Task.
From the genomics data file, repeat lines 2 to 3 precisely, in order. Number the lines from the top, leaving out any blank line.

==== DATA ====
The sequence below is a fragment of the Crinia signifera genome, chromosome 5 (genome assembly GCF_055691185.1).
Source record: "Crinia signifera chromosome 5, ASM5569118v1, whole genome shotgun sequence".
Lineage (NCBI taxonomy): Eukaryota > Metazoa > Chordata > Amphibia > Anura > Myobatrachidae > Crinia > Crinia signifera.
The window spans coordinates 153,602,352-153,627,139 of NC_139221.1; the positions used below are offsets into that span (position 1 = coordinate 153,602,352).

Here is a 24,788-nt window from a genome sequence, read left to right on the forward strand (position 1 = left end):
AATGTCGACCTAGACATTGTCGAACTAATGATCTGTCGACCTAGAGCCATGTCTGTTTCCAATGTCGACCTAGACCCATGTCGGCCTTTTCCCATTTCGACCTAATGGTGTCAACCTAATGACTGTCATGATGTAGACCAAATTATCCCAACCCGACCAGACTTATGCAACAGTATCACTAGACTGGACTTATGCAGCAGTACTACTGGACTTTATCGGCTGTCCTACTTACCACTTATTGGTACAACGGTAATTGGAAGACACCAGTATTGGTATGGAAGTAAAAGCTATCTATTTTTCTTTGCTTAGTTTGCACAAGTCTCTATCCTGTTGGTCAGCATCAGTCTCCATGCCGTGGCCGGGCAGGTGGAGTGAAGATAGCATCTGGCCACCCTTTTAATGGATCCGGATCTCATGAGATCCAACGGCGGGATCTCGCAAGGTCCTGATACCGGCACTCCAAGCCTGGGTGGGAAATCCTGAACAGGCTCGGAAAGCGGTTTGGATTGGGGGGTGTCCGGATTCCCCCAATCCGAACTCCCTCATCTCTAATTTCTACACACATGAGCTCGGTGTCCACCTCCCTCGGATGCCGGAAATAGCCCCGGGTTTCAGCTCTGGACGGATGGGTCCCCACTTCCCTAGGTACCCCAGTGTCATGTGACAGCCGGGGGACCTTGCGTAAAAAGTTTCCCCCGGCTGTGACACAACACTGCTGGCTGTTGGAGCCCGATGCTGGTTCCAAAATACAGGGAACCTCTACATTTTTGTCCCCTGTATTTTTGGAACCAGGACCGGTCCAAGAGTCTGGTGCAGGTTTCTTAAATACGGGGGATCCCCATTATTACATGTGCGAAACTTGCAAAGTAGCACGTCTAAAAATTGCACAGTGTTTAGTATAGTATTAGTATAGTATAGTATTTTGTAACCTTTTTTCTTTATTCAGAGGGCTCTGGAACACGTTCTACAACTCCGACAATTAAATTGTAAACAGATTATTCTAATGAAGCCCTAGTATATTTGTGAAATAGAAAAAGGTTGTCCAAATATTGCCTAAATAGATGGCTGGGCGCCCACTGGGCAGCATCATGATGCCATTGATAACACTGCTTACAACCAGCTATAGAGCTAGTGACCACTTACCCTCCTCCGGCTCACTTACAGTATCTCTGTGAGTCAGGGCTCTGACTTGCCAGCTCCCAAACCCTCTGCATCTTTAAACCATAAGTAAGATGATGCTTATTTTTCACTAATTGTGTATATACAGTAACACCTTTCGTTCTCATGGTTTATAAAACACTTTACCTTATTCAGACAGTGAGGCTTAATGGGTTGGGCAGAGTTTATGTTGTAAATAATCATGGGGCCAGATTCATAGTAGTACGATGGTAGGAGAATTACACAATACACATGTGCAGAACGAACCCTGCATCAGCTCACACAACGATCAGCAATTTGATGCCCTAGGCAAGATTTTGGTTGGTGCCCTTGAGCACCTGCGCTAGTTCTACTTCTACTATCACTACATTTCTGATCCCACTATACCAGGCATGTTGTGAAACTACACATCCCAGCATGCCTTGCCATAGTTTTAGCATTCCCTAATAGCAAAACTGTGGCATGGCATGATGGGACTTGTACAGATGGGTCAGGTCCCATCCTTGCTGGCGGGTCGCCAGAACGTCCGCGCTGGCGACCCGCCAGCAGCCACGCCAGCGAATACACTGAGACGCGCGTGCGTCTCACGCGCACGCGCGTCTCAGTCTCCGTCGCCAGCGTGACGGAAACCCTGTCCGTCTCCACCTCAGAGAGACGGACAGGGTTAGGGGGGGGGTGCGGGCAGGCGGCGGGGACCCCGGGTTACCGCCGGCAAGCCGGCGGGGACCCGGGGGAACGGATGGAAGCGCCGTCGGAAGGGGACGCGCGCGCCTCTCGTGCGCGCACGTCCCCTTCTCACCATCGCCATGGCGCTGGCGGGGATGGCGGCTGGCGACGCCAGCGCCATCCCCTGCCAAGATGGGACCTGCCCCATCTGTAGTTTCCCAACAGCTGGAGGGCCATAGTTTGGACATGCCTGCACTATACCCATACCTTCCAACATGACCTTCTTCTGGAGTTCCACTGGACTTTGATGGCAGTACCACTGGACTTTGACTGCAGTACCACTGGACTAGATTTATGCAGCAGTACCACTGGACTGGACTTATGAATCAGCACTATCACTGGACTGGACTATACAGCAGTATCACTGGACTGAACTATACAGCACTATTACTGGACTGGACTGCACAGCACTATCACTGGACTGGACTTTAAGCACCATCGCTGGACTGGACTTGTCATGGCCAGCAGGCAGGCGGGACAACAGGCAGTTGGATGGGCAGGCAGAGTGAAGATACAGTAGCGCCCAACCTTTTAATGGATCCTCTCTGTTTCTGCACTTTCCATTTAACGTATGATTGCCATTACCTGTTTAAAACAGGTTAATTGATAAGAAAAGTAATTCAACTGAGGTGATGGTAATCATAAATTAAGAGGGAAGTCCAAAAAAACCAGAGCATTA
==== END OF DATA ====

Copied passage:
Source record: "Crinia signifera chromosome 5, ASM5569118v1, whole genome shotgun sequence".
Lineage (NCBI taxonomy): Eukaryota > Metazoa > Chordata > Amphibia > Anura > Myobatrachidae > Crinia > Crinia signifera.